(This article belongs to the Section Genetics, Genomics, Breeding, and Biotechnology (G2B2))
Show Figures

Figure 1

15 pages, 6098 KiB  
Article
Comparison of Citrus Leaf Water Content Estimations Based on the Continuous Wavelet Transform and Fractional Derivative Methods
by Shiqing Dou, Wenjie Zhang, Yuanxiang Deng, Chenhong Zhang, Zhengmin Mei, Jichi Yan and Minglan Li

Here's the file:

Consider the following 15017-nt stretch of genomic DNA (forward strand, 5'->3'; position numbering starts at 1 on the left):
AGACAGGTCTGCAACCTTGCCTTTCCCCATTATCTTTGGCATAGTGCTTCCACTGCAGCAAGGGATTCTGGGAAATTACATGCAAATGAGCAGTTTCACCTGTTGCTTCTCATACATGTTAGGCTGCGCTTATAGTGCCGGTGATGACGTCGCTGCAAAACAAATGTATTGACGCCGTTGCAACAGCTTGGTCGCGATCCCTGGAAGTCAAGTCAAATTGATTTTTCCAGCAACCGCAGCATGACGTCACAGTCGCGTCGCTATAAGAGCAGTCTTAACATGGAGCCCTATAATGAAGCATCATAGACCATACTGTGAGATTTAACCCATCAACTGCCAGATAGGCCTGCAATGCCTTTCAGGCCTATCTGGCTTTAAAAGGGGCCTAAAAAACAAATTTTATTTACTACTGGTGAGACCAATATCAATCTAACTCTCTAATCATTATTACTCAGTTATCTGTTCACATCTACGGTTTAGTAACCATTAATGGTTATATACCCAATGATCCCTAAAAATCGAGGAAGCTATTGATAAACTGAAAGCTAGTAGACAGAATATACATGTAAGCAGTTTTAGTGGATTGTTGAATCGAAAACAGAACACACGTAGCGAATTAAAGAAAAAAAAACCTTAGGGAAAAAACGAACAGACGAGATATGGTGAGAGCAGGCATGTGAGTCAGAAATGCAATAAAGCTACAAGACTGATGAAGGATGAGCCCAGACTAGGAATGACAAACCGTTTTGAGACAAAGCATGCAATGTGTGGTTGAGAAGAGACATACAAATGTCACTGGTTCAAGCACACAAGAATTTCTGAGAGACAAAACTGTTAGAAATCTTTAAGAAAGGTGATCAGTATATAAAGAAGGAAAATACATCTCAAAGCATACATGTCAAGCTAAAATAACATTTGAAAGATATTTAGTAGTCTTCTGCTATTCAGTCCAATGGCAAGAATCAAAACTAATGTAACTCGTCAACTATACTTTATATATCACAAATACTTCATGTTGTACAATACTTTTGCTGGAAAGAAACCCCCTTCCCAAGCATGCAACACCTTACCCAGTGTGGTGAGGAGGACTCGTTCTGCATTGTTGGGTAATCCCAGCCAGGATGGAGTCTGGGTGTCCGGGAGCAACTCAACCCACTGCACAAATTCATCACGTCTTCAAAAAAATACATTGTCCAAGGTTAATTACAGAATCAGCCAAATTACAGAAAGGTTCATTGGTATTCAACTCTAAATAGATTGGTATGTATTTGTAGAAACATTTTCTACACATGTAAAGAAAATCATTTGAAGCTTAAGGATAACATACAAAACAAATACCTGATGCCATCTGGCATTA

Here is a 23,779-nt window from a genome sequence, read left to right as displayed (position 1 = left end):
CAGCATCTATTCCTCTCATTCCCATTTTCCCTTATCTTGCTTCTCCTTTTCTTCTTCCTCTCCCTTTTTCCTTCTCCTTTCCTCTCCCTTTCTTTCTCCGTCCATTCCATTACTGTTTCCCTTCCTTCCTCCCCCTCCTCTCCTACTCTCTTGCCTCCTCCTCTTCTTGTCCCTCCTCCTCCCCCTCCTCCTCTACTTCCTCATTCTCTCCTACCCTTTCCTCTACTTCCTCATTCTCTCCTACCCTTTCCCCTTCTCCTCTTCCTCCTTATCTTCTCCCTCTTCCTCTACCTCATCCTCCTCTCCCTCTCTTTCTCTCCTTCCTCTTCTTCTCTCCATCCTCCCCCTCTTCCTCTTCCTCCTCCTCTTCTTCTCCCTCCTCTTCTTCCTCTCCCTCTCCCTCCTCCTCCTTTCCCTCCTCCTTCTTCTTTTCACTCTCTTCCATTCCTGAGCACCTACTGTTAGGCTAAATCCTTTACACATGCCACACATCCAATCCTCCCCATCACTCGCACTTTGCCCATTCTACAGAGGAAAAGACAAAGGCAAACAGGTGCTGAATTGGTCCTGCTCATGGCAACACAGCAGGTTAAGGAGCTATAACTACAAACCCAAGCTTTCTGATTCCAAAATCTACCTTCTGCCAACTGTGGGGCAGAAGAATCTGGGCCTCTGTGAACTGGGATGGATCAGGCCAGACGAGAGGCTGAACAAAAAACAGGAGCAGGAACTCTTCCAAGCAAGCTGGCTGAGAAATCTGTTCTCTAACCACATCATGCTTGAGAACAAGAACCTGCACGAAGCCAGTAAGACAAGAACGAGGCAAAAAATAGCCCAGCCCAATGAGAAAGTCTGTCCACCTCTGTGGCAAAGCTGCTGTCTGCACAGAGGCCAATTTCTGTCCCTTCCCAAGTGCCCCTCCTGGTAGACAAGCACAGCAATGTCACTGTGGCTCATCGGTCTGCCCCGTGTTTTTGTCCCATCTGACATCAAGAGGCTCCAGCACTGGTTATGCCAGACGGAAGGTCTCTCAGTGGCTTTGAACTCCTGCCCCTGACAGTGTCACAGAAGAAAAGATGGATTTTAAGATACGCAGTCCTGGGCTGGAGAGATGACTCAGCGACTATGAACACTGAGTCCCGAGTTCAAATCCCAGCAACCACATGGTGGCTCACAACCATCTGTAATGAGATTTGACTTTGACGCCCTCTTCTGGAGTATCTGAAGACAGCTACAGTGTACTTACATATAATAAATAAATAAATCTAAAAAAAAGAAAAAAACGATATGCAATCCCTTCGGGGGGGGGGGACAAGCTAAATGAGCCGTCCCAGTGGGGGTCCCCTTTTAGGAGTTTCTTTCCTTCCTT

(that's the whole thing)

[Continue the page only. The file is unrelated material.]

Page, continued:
Horticulturae 2024, 10(2), 177; https://doi.org/10.3390/horticulturae10020177 - 16 Feb 2024
Viewed by 591
Abstract
Citrus tangerines are famous fruits worldwide, and monitoring the water content of citrus leaves is highly important for citrus production. However, there are still challenges in quantitatively estimating the water content of citrus leaves using hyperspectral technology, and the random noise generated during [...] Read more.